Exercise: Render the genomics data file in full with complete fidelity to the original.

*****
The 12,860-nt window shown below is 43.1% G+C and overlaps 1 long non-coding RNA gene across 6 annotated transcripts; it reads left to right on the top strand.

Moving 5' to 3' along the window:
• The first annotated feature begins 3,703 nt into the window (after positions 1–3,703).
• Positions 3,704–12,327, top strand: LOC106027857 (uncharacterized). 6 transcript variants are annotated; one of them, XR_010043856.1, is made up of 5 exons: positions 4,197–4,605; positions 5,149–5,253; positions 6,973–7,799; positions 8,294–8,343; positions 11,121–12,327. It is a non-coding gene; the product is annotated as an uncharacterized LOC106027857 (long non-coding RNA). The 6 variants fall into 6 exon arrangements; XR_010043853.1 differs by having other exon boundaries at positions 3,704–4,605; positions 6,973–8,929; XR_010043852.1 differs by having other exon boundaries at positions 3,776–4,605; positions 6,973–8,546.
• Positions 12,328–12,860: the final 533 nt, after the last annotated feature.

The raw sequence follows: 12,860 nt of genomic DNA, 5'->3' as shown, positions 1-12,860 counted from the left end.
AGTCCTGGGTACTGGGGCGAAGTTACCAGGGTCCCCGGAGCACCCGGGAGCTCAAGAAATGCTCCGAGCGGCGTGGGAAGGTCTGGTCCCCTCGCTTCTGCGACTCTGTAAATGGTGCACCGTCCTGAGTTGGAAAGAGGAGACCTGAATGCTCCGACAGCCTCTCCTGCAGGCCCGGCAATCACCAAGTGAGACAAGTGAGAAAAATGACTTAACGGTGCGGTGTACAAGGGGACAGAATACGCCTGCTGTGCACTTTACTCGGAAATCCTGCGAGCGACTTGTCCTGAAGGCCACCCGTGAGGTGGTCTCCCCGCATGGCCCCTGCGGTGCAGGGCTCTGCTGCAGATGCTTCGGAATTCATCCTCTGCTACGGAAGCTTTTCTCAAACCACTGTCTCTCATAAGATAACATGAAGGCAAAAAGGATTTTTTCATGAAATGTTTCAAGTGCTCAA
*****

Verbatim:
The 12,860-nt window shown below is 43.1% G+C and overlaps 1 long non-coding RNA gene across 6 annotated transcripts; it reads left to right on the top strand.

Moving 5' to 3' along the window:
• The first annotated feature begins 3,703 nt into the window (after positions 1–3,703).
• Positions 3,704–12,327, top strand: LOC106027857 (uncharacterized). 6 transcript variants are annotated; one of them, XR_010043856.1, is made up of 5 exons: positions 4,197–4,605; positions 5,149–5,253; positions 6,973–7,799; positions 8,294–8,343; positions 11,121–12,327. It is a non-coding gene; the product is annotated as an uncharacterized LOC106027857 (long non-coding RNA). The 6 variants fall into 6 exon arrangements; XR_010043853.1 differs by having other exon boundaries at positions 3,704–4,605; positions 6,973–8,929; XR_010043852.1 differs by having other exon boundaries at positions 3,776–4,605; positions 6,973–8,546.
• Positions 12,328–12,860: the final 533 nt, after the last annotated feature.

The raw sequence follows: 12,860 nt of genomic DNA, 5'->3' as shown, positions 1-12,860 counted from the left end.
AGTCCTGGGTACTGGGGCGAAGTTACCAGGGTCCCCGGAGCACCCGGGAGCTCAAGAAATGCTCCGAGCGGCGTGGGAAGGTCTGGTCCCCTCGCTTCTGCGACTCTGTAAATGGTGCACCGTCCTGAGTTGGAAAGAGGAGACCTGAATGCTCCGACAGCCTCTCCTGCAGGCCCGGCAATCACCAAGTGAGACAAGTGAGAAAAATGACTTAACGGTGCGGTGTACAAGGGGACAGAATACGCCTGCTGTGCACTTTACTCGGAAATCCTGCGAGCGACTTGTCCTGAAGGCCACCCGTGAGGTGGTCTCCCCGCATGGCCCCTGCGGTGCAGGGCTCTGCTGCAGATGCTTCGGAATTCATCCTCTGCTACGGAAGCTTTTCTCAAACCACTGTCTCTCATAAGATAACATGAAGGCAAAAAGGATTTTTTCATGAAATGTTTCAAGTGCTCAA